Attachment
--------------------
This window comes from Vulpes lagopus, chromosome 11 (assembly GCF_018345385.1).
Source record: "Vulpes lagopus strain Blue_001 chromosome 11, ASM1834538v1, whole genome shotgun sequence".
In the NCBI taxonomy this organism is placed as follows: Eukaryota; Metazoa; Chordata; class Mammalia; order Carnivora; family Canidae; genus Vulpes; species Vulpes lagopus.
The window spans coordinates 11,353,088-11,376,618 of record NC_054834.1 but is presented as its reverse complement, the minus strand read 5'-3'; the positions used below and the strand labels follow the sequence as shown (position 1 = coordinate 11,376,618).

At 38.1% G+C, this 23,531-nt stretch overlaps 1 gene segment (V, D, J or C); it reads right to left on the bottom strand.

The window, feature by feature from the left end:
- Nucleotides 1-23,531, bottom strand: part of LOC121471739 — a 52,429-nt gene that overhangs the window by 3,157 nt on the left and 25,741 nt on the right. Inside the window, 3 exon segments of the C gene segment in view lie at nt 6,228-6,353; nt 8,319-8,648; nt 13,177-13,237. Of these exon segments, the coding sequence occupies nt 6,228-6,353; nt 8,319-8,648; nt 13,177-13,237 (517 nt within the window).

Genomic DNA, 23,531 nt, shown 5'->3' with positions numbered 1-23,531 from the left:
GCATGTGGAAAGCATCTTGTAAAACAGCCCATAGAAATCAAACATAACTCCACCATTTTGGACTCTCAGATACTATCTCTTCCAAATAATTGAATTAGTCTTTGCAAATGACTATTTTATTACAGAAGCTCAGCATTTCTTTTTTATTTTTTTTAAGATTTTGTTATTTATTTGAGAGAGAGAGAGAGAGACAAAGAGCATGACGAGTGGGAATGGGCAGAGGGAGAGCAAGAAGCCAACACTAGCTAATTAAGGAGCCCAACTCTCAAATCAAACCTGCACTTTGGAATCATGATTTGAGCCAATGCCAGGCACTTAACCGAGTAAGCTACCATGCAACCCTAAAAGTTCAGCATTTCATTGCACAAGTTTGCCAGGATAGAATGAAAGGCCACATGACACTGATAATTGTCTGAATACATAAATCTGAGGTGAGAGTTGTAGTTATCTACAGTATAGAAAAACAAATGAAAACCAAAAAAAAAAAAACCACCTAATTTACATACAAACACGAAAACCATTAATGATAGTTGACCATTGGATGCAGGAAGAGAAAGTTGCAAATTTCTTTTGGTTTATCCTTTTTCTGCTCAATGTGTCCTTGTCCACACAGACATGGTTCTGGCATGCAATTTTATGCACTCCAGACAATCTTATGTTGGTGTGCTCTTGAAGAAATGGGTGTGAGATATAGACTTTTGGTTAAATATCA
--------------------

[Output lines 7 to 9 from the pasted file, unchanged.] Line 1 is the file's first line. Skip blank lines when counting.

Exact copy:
- Nucleotides 1-23,531, bottom strand: part of LOC121471739 — a 52,429-nt gene that overhangs the window by 3,157 nt on the left and 25,741 nt on the right. Inside the window, 3 exon segments of the C gene segment in view lie at nt 6,228-6,353; nt 8,319-8,648; nt 13,177-13,237. Of these exon segments, the coding sequence occupies nt 6,228-6,353; nt 8,319-8,648; nt 13,177-13,237 (517 nt within the window).

Genomic DNA, 23,531 nt, shown 5'->3' with positions numbered 1-23,531 from the left:
GCATGTGGAAAGCATCTTGTAAAACAGCCCATAGAAATCAAACATAACTCCACCATTTTGGACTCTCAGATACTATCTCTTCCAAATAATTGAATTAGTCTTTGCAAATGACTATTTTATTACAGAAGCTCAGCATTTCTTTTTTATTTTTTTTAAGATTTTGTTATTTATTTGAGAGAGAGAGAGAGAGACAAAGAGCATGACGAGTGGGAATGGGCAGAGGGAGAGCAAGAAGCCAACACTAGCTAATTAAGGAGCCCAACTCTCAAATCAAACCTGCACTTTGGAATCATGATTTGAGCCAATGCCAGGCACTTAACCGAGTAAGCTACCATGCAACCCTAAAAGTTCAGCATTTCATTGCACAAGTTTGCCAGGATAGAATGAAAGGCCACATGACACTGATAATTGTCTGAATACATAAATCTGAGGTGAGAGTTGTAGTTATCTACAGTATAGAAAAACAAATGAAAACCAAAAAAAAAAAAACCACCTAATTTACATACAAACACGAAAACCATTAATGATAGTTGACCATTGGATGCAGGAAGAGAAAGTTGCAAATTTCTTTTGGTTTATCCTTTTTCTGCTCAATGTGTCCTTGTCCACACAGACATGGTTCTGGCATGCAATTTTATGCACTCCAGACAATCTTATGTTGGTGTGCTCTTGAAGAAATGGGTGTGAGATATAGACTTTTGGTTAAATATCA